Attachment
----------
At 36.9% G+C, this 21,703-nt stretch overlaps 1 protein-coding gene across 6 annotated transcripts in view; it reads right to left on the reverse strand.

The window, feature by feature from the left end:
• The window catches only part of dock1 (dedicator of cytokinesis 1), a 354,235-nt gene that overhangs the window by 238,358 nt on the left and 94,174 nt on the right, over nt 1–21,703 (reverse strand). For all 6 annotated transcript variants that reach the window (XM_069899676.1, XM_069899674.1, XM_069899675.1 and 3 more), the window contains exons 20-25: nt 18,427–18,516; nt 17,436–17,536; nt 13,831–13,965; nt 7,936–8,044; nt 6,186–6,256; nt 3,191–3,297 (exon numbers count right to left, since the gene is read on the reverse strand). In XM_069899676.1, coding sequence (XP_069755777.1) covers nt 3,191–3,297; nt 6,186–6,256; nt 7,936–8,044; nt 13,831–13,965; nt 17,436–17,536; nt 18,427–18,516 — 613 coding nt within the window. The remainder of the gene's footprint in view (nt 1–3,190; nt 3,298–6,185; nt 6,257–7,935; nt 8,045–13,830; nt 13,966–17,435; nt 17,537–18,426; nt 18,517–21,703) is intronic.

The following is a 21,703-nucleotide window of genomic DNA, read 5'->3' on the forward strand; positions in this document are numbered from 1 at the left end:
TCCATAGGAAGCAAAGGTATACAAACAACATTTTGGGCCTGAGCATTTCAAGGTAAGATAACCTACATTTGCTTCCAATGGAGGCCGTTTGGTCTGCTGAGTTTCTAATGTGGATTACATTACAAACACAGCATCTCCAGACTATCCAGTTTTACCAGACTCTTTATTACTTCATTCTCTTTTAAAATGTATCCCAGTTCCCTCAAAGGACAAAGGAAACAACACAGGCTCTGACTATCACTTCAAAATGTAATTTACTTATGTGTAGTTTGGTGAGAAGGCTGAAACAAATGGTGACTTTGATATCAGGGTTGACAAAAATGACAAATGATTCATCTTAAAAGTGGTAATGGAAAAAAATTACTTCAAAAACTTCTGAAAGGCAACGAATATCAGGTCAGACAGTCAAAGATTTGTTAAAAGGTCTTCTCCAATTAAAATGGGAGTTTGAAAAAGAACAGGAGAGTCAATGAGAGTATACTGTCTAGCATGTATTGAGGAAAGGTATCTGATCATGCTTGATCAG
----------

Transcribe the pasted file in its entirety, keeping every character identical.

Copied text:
At 36.9% G+C, this 21,703-nt stretch overlaps 1 protein-coding gene across 6 annotated transcripts in view; it reads right to left on the reverse strand.

The window, feature by feature from the left end:
• The window catches only part of dock1 (dedicator of cytokinesis 1), a 354,235-nt gene that overhangs the window by 238,358 nt on the left and 94,174 nt on the right, over nt 1–21,703 (reverse strand). For all 6 annotated transcript variants that reach the window (XM_069899676.1, XM_069899674.1, XM_069899675.1 and 3 more), the window contains exons 20-25: nt 18,427–18,516; nt 17,436–17,536; nt 13,831–13,965; nt 7,936–8,044; nt 6,186–6,256; nt 3,191–3,297 (exon numbers count right to left, since the gene is read on the reverse strand). In XM_069899676.1, coding sequence (XP_069755777.1) covers nt 3,191–3,297; nt 6,186–6,256; nt 7,936–8,044; nt 13,831–13,965; nt 17,436–17,536; nt 18,427–18,516 — 613 coding nt within the window. The remainder of the gene's footprint in view (nt 1–3,190; nt 3,298–6,185; nt 6,257–7,935; nt 8,045–13,830; nt 13,966–17,435; nt 17,537–18,426; nt 18,517–21,703) is intronic.

The following is a 21,703-nucleotide window of genomic DNA, read 5'->3' on the forward strand; positions in this document are numbered from 1 at the left end:
TCCATAGGAAGCAAAGGTATACAAACAACATTTTGGGCCTGAGCATTTCAAGGTAAGATAACCTACATTTGCTTCCAATGGAGGCCGTTTGGTCTGCTGAGTTTCTAATGTGGATTACATTACAAACACAGCATCTCCAGACTATCCAGTTTTACCAGACTCTTTATTACTTCATTCTCTTTTAAAATGTATCCCAGTTCCCTCAAAGGACAAAGGAAACAACACAGGCTCTGACTATCACTTCAAAATGTAATTTACTTATGTGTAGTTTGGTGAGAAGGCTGAAACAAATGGTGACTTTGATATCAGGGTTGACAAAAATGACAAATGATTCATCTTAAAAGTGGTAATGGAAAAAAATTACTTCAAAAACTTCTGAAAGGCAACGAATATCAGGTCAGACAGTCAAAGATTTGTTAAAAGGTCTTCTCCAATTAAAATGGGAGTTTGAAAAAGAACAGGAGAGTCAATGAGAGTATACTGTCTAGCATGTATTGAGGAAAGGTATCTGATCATGCTTGATCAG